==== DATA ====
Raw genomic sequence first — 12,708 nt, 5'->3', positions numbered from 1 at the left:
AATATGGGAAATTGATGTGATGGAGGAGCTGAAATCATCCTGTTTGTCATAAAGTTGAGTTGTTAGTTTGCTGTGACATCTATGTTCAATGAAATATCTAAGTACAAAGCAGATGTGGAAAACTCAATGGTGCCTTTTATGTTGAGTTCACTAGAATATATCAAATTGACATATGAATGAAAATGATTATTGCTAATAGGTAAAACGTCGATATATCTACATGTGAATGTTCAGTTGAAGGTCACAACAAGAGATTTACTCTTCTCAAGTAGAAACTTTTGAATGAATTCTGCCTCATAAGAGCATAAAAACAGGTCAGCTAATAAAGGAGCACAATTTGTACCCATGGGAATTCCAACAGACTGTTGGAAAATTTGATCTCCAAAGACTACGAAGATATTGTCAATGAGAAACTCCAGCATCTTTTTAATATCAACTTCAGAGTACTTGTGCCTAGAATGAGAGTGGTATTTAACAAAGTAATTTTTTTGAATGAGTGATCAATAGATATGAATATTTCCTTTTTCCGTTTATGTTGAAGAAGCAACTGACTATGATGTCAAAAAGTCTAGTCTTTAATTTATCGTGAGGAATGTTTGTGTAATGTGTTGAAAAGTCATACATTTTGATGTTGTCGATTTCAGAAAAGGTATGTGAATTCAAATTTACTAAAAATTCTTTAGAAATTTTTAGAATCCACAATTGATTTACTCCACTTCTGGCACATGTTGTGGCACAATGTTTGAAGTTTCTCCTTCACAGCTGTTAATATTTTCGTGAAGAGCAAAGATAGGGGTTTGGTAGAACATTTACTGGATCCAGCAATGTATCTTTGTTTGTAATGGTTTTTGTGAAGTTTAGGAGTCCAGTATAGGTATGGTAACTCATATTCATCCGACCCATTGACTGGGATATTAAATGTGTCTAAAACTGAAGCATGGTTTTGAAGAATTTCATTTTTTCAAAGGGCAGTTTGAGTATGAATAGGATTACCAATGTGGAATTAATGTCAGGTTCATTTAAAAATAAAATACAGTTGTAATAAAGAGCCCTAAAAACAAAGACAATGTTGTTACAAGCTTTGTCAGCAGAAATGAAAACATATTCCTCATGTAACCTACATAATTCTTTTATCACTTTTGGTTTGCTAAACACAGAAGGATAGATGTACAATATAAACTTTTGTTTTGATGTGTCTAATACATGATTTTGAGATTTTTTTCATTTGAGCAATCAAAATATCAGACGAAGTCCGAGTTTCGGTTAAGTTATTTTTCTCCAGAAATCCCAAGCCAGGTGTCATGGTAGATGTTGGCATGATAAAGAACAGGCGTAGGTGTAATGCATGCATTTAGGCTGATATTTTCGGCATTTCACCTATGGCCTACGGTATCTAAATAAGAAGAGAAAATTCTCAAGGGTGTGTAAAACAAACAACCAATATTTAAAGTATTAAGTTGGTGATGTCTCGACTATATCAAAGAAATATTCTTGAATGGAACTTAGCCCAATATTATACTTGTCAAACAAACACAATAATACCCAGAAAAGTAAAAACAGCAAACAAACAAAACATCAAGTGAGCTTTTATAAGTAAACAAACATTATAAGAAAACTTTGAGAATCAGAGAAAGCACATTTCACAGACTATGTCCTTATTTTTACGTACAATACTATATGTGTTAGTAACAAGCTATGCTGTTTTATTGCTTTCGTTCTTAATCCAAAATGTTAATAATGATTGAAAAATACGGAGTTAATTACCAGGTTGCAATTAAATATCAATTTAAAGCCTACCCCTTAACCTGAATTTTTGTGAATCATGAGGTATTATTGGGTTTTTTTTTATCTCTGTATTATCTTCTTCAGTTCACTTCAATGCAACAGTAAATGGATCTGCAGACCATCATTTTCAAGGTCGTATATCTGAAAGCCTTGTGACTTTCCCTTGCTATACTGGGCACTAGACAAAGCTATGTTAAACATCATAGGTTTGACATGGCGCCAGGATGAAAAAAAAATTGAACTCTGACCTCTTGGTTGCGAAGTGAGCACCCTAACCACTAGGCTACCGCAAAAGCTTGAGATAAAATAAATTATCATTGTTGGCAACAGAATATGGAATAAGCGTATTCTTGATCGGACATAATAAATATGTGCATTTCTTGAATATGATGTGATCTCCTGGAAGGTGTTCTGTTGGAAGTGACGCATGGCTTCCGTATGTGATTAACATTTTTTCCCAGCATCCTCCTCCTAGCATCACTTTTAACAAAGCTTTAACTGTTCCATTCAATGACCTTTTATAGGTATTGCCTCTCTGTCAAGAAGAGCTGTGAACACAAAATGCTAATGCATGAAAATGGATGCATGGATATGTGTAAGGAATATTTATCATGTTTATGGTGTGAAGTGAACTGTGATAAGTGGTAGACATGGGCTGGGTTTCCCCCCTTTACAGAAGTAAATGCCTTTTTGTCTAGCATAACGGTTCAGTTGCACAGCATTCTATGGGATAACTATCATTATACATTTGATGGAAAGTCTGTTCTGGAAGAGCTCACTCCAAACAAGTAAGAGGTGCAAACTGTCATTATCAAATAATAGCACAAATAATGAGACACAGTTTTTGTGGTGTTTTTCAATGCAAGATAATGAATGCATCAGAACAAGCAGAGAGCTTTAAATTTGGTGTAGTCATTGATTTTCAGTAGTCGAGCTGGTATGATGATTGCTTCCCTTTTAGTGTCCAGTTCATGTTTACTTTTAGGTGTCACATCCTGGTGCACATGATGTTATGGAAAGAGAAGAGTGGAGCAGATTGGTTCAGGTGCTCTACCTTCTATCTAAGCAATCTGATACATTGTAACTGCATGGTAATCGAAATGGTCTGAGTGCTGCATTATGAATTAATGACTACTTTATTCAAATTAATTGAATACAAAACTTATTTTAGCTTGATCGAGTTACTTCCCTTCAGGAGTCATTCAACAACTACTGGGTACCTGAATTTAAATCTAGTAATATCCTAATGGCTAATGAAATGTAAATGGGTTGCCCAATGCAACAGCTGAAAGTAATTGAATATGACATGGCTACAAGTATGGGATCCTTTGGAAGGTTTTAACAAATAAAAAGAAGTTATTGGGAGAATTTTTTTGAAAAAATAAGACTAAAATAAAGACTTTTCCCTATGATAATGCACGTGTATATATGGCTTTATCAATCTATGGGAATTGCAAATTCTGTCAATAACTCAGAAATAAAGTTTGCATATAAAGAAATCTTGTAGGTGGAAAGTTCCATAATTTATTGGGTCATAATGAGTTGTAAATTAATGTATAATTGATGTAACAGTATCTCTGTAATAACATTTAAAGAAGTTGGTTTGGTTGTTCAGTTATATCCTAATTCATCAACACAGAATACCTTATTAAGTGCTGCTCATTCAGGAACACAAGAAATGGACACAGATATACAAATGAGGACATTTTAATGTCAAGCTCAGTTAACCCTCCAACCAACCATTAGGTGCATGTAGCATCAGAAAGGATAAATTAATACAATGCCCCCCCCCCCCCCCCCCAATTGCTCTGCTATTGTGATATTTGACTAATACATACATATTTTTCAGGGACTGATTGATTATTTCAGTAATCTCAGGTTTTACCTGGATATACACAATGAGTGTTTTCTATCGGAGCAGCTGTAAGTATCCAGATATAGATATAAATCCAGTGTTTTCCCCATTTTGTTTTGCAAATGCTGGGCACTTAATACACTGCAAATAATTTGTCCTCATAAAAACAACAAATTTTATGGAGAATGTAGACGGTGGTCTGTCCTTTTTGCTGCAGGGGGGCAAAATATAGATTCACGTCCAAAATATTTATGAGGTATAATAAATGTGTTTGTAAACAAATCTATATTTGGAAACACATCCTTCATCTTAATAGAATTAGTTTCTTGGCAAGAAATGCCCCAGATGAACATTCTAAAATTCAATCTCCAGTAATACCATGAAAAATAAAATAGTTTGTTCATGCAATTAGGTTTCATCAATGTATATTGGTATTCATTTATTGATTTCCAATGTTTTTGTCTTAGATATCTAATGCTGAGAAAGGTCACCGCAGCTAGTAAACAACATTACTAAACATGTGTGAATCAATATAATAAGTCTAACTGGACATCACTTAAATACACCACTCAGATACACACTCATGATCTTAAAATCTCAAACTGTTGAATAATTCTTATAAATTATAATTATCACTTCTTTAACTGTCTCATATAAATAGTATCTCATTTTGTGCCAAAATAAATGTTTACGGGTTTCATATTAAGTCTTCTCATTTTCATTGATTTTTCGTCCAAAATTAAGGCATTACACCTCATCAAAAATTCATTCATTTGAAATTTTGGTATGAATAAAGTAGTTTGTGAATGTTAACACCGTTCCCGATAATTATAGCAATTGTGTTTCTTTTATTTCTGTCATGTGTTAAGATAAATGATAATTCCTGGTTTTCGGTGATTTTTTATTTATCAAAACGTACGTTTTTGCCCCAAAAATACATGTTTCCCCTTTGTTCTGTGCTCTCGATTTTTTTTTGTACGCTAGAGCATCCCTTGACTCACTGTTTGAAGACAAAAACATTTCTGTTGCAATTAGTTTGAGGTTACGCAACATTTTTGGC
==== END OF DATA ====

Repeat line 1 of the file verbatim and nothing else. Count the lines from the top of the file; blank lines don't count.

Raw genomic sequence first — 12,708 nt, 5'->3', positions numbered from 1 at the left: